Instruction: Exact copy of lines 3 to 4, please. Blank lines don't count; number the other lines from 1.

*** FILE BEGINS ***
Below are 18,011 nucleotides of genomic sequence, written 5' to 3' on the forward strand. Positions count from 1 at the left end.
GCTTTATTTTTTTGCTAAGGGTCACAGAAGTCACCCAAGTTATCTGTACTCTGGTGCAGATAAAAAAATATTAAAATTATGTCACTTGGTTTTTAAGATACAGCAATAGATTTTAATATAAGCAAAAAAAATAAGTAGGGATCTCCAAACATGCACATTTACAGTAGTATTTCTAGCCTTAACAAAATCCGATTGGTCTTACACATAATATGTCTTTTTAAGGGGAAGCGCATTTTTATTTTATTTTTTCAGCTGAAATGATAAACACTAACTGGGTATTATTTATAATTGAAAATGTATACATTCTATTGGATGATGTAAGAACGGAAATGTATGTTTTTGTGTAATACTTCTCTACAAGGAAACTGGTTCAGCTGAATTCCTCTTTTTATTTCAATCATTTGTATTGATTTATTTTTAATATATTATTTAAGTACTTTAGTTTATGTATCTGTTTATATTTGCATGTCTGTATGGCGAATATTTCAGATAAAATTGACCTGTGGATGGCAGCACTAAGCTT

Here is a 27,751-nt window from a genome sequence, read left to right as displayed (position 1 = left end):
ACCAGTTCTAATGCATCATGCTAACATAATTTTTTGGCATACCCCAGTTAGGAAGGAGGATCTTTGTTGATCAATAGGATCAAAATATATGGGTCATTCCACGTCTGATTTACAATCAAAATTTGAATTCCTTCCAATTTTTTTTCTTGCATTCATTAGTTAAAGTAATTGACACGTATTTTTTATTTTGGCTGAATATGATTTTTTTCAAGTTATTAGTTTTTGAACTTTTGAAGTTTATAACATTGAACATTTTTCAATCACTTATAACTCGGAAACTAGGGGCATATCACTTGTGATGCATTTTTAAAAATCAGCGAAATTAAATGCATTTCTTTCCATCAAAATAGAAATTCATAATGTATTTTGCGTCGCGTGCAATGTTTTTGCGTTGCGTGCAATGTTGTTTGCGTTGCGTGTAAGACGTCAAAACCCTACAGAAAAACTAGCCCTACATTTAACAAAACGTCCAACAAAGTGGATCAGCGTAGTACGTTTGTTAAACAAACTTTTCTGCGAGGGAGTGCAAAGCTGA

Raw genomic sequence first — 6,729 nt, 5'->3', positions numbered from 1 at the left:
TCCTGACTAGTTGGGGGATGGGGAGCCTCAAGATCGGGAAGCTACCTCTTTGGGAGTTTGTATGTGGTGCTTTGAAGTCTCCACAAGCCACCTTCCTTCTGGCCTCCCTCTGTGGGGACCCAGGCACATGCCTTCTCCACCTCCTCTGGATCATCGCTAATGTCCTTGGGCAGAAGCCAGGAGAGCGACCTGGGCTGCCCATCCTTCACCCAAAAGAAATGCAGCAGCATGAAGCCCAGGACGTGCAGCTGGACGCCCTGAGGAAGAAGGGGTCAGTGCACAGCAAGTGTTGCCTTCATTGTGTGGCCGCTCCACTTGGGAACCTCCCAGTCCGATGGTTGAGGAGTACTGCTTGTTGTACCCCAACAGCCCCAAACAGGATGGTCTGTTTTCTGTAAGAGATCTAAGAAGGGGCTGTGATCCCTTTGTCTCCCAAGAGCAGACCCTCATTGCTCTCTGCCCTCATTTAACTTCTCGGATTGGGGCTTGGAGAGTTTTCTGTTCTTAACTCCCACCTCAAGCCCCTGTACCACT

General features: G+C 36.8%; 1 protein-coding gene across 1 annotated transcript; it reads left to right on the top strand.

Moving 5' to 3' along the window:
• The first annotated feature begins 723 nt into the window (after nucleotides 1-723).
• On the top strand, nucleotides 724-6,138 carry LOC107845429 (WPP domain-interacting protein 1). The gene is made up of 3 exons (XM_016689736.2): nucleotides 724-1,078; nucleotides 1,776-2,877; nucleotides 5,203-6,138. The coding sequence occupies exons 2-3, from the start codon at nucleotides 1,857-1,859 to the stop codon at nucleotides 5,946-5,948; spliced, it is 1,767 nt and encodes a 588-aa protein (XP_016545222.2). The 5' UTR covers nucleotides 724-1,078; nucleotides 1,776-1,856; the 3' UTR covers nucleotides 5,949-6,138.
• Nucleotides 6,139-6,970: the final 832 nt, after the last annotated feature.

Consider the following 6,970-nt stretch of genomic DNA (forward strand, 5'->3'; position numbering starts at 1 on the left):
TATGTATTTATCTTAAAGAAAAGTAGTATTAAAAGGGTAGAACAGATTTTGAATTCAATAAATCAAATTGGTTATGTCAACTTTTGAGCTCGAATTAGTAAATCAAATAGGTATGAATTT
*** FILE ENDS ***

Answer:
Here is a 27,751-nt window from a genome sequence, read left to right as displayed (position 1 = left end):
ACCAGTTCTAATGCATCATGCTAACATAATTTTTTGGCATACCCCAGTTAGGAAGGAGGATCTTTGTTGATCAATAGGATCAAAATATATGGGTCATTCCACGTCTGATTTACAATCAAAATTTGAATTCCTTCCAATTTTTTTTCTTGCATTCATTAGTTAAAGTAATTGACACGTATTTTTTATTTTGGCTGAATATGATTTTTTTCAAGTTATTAGTTTTTGAACTTTTGAAGTTTATAACATTGAACATTTTTCAATCACTTATAACTCGGAAACTAGGGGCATATCACTTGTGATGCATTTTTAAAAATCAGCGAAATTAAATGCATTTCTTTCCATCAAAATAGAAATTCATAATGTATTTTGCGTCGCGTGCAATGTTTTTGCGTTGCGTGCAATGTTGTTTGCGTTGCGTGTAAGACGTCAAAACCCTACAGAAAAACTAGCCCTACATTTAACAAAACGTCCAACAAAGTGGATCAGCGTAGTACGTTTGTTAAACAAACTTTTCTGCGAGGGAGTGCAAAGCTGA